The cargo truck had just negotiated a distance of less than one kilometer from barrio Songcolan when Arcamo shouted: "Para! " Balabag stopped the truck and looked back. Arcamo then drew his pistol and aimed it at the driver, shouting: "Nobody move! You bring the truck up to the corner!" But immediately thereafter, Arcamo shot Balabag while Diola aimed his pistol at Lumactud. Hit by Arcamo's bullet, Balabag slumped down. Stricken by fear, Horcerada and the two students ran away. Lumactud likewise went down the truck and was about to run away when one of the appellants, who was still on board the truck, ordered him to raise his hands and demanded money from him. As he was ordered to raise his hands, Lumactud put the bag containing his collections and receipts on the seat of the truck. The appellants then took the bag, with all its contents, and ran away escaping through the bushes. Lumactud like wise ran away, following the road, and proceeded to the office of Lim Tiaoco Sons, Inc. to report the incident.
Subsequently, Horcerada, who ran towards the river and stayed there for about ten minutes, went back to the delivery truck where he saw Balabag sprawled in blood and dying. Horcerada noticed a wound at the left portion of Balabag's nape where Arcamo previously aimed his gun. Not long thereafter, a certain Boy Cimafranca, with some companions, arrived on a jeep from Tagbilaran City. They brought Balabag to the Provincial Hospital where he was attended to by Dr. Rosalinda Timaan, the medico-legal officer on duty. But shortly thereafter, Epimaco Balabag died.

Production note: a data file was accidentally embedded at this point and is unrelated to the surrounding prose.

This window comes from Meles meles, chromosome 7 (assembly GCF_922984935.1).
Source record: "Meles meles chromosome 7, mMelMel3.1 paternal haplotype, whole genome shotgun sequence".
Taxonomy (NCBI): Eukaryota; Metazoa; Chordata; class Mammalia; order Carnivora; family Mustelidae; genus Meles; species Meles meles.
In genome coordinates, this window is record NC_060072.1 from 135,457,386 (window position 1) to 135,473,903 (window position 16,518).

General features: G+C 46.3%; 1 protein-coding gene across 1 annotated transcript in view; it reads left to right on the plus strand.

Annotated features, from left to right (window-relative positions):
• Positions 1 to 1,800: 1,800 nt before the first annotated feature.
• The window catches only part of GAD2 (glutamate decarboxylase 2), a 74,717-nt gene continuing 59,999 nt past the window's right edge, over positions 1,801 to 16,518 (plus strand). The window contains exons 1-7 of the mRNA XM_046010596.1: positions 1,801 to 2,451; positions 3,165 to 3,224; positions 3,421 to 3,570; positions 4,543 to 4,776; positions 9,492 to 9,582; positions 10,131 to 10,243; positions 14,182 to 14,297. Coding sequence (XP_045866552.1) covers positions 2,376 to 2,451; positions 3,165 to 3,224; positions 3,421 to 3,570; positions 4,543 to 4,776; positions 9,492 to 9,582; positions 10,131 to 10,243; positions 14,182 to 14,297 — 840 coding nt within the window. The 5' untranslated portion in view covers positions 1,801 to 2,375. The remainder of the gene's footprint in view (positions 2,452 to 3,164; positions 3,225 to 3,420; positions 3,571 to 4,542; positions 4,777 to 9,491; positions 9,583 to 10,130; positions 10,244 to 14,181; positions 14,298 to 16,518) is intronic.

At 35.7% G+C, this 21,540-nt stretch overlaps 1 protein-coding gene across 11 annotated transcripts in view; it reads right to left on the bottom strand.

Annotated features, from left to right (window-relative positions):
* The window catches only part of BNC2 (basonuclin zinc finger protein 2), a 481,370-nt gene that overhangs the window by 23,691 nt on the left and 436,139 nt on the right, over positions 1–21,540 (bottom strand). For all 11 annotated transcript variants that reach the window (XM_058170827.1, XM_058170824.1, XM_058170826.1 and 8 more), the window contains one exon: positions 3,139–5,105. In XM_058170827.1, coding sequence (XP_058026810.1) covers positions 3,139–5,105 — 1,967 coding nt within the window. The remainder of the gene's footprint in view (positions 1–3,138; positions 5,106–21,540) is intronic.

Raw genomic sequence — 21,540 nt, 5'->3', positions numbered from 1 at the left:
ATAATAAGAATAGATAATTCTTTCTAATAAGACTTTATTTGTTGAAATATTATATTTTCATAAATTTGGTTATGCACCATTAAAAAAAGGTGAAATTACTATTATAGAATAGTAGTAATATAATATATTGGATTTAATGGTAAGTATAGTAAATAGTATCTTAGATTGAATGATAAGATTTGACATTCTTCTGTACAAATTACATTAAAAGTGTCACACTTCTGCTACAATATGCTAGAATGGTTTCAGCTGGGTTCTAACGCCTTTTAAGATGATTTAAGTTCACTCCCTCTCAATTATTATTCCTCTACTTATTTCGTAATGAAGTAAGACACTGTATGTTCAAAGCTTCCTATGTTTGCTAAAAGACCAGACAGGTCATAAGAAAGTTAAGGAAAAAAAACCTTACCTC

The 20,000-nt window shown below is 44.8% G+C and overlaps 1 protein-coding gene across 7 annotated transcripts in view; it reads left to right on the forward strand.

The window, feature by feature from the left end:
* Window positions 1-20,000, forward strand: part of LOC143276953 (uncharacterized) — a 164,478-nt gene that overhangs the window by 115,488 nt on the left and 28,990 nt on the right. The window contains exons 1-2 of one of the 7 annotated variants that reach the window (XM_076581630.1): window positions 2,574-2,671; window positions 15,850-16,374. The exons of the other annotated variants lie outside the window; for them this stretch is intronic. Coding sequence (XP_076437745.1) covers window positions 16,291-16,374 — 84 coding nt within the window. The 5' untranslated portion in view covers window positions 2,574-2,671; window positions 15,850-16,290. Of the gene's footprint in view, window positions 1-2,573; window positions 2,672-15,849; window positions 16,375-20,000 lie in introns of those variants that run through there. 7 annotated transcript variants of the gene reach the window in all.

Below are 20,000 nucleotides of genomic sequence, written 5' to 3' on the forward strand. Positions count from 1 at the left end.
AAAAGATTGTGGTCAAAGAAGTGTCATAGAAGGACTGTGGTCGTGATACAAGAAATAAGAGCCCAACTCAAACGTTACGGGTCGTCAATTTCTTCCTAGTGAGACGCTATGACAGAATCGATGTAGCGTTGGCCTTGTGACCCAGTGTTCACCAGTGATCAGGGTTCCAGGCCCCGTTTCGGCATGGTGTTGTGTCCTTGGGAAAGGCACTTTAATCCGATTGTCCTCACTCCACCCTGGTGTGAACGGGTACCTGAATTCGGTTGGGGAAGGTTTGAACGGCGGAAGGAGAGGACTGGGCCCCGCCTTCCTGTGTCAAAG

Dr. Rosalinda Timaan, assisted by Dr. Henry Doliente, conducted an autopsy of the body of Balabag and found that his death was due to severe bleeding and injuries to the brain caused by the bullet which penetrated his skull and reached the other side of his head. The slug (Exh. A-3) was found on the right side of the upper part of Balabag's head.
Six days after the incident, the bag which was taken from Lumactud was retrieved in barrio Songcolan, Dauis, Bohol. It was found under the bushes near the house of a certain person surnamed Ongkayo. Inside the bag was a notebook (containing a list of debtors) and three receipt booklets; but the amount representing the payments for the merchandise was no longer there.
The appellants have assigned two errors which were supposedly committed by the court a quo. In the first assignment of error they claim that the lower court erred in giving credence to the testimony of Horcerada and in not giving credence to the testimony of the defense witnesses, including the appellants themselves. The second assignment is pro forma and is a consequence of the first; in it the appellants claim that the lower court erred in convicting them.